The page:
Divergence Eve Vol. #3 (of 3) (Mania.com)

By:Chris Beveridge
Review Date: Tuesday, July 19, 2005
Release Date: Tuesday, June 21, 2005

What They Say
Seraphim must choose who amongst them can fight the final battle. When the price of losing is certain death, only the bravest dare to venture out on sorties. As Misaki battles with ghosts from her past, she must watch as Ghouls violate and annihilate her closest friends.

She must choose between destroying herself, or allowing the Watcher's Nest to be the victim of certain destruction. But someone is about to unlock Misaki's secret... someone who will surely use her power for evil.

The Review!
Going back to the beginning and carrying it forward, the Divergence Eve stumbles through some awkward moments but pushes forward to a strong conclusion.

For our primary viewing session, we listened to this show in its original language of Japanese. The series has a fairly standard stereo mix to it that does have some rather good directionality during a number of scenes, particularly the exterior ones inside the armor suits. With the characters, it's a fairly decent dialogue show and there is a lot going on but it's never excessively going to one side or the other though it does shift from time to time. Overall, the dialogue is clean and clear throughout and we haven't had any trouble with dropouts or distortions during regular playback of either language track.

Originally airing back in 2003, the transfer for this series is presented in its original aspect ratio of 1.78:1 and is enhanced for anamorphic playback. In watching the five episodes on this volume, I'm hard pressed to find anything to complain or nitpick about. With such bright colors, solid areas and great looking computer animation mixed in, the transfer is essentially flawless here. Colors are solid without any noticeable blocking, cross coloration is non-existent and color gradient issues simply aren't here. Add in a lack of grain or aliasing and this is just a beautifully detailed transfer.

Using the same main artwork as the Japanese release, Prim gets the cover this time with her holding a gun and flashing a smile while sitting down, which means we get a bit more skirt and leg in this image. The logo is the same as the Japanese one just placed on the other side while the bottom part has the same green banner but instead of Misaki in her pilot uniform they go with a much more fanservice oriented one with her in a very skimpy bathing suit. The back cover provides a few shots from the show alongside a summary of the premise as well as a listing of the extras which all works well and doesn’t crowd each other not provide more than is really necessary. The bottom half is filled out with the production credits and technical grid and contains all the useful information in very easy to find format. The insert for this show is split into four sections across both sides with a different character in each getting some of their basic statistics, a character shot and some small clips from the show itself. The cover for this release isn't reversible but the other side is taken advantage of through the clear keepcase with the left side talking about the science of the series.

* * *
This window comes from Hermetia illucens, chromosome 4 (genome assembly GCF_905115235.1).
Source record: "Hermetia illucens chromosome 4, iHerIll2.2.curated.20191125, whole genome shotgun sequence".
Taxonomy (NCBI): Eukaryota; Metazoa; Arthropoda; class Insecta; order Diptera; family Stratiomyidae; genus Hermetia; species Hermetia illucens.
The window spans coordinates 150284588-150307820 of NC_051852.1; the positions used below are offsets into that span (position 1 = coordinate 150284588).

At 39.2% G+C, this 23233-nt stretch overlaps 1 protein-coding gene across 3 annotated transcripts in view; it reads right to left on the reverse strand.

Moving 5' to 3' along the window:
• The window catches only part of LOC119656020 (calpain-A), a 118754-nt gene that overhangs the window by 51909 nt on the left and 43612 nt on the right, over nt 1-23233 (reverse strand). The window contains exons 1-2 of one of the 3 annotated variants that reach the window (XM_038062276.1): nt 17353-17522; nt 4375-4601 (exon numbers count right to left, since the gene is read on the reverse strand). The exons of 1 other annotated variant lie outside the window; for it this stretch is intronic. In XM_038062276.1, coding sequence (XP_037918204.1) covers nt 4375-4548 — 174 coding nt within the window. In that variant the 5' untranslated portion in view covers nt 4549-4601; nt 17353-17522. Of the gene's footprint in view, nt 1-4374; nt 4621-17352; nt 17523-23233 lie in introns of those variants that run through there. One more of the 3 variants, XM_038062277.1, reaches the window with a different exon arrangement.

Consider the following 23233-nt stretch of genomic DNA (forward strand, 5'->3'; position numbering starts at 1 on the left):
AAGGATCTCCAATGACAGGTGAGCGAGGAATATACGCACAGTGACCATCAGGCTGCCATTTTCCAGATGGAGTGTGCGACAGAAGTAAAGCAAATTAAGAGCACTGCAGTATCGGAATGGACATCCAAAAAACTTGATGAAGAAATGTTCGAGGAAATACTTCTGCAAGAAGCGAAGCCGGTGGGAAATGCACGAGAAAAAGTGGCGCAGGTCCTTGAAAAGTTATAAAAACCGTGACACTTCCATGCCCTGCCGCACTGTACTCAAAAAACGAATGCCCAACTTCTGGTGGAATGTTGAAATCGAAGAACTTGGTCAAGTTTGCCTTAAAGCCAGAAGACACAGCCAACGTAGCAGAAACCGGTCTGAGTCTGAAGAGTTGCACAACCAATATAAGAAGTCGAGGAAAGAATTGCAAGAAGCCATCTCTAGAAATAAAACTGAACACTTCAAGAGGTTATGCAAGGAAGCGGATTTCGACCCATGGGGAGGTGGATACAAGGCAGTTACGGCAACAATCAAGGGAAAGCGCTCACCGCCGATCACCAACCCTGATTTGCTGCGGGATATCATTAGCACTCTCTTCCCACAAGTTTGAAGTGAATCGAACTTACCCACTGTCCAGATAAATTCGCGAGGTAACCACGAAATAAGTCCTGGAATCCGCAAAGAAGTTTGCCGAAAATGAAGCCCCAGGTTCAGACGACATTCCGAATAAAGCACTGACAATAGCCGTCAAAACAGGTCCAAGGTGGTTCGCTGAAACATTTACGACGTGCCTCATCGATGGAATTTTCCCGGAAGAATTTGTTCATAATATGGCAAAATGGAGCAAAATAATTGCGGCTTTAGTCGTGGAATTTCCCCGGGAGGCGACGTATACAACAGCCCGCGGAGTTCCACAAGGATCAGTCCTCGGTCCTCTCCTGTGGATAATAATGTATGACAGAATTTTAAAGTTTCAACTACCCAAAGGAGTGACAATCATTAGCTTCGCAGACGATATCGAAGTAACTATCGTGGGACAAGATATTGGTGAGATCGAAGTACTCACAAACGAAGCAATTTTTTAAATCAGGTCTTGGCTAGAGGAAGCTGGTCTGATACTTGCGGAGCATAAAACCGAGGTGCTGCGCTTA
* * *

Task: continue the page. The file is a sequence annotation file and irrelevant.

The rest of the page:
The opening menu layout is a bit garish with its heavy purple and white colors that are set to the background and selections while having a bit of character artwork set off to the right. The layout itself is fine and navigation is easy and the colors work out nicely compared to the previous volume. Unfortunately, there's a big spelling error on the main page as the volume title is spelled "Begining". Access times are nice and fast and the disc correctly read our players' language presets without issue and played accordingly.

There's not a ton of extras for this release but it's nicely filled out. In addition to the standard clean opening and closing, we also get some of the Japanese promo TV spots advertising the series. Another neat but somewhat awkward inclusion is the mini-manga for the show which sort of serves as a mini-prequel; it's done with the pages as their own screens and translations to the right but it is unfortunate it couldn't be printed. One new feature added here is a commentary track that's done with Christine Auten and the series ADR director, Sandra Krasa.

Content: (please note that content portions of a review may contain spoilers)
From the beginning, Divergence Eve has been a strange series. When we first got into it, it did the old trick of doing a late episode in the series first and then backing up to tell the story. In addition, that episode and most of the subsequent ones went and told a surprisingly strong science fiction story that was filled with the obvious large breasted fanservice moments, but that fanservice was sort of just… there. More often than not, it wasn't really acknowledged but rather just done to provide a hook for those that needed it. Once you got into it, you found out that there's more than just a skin deep beauty here.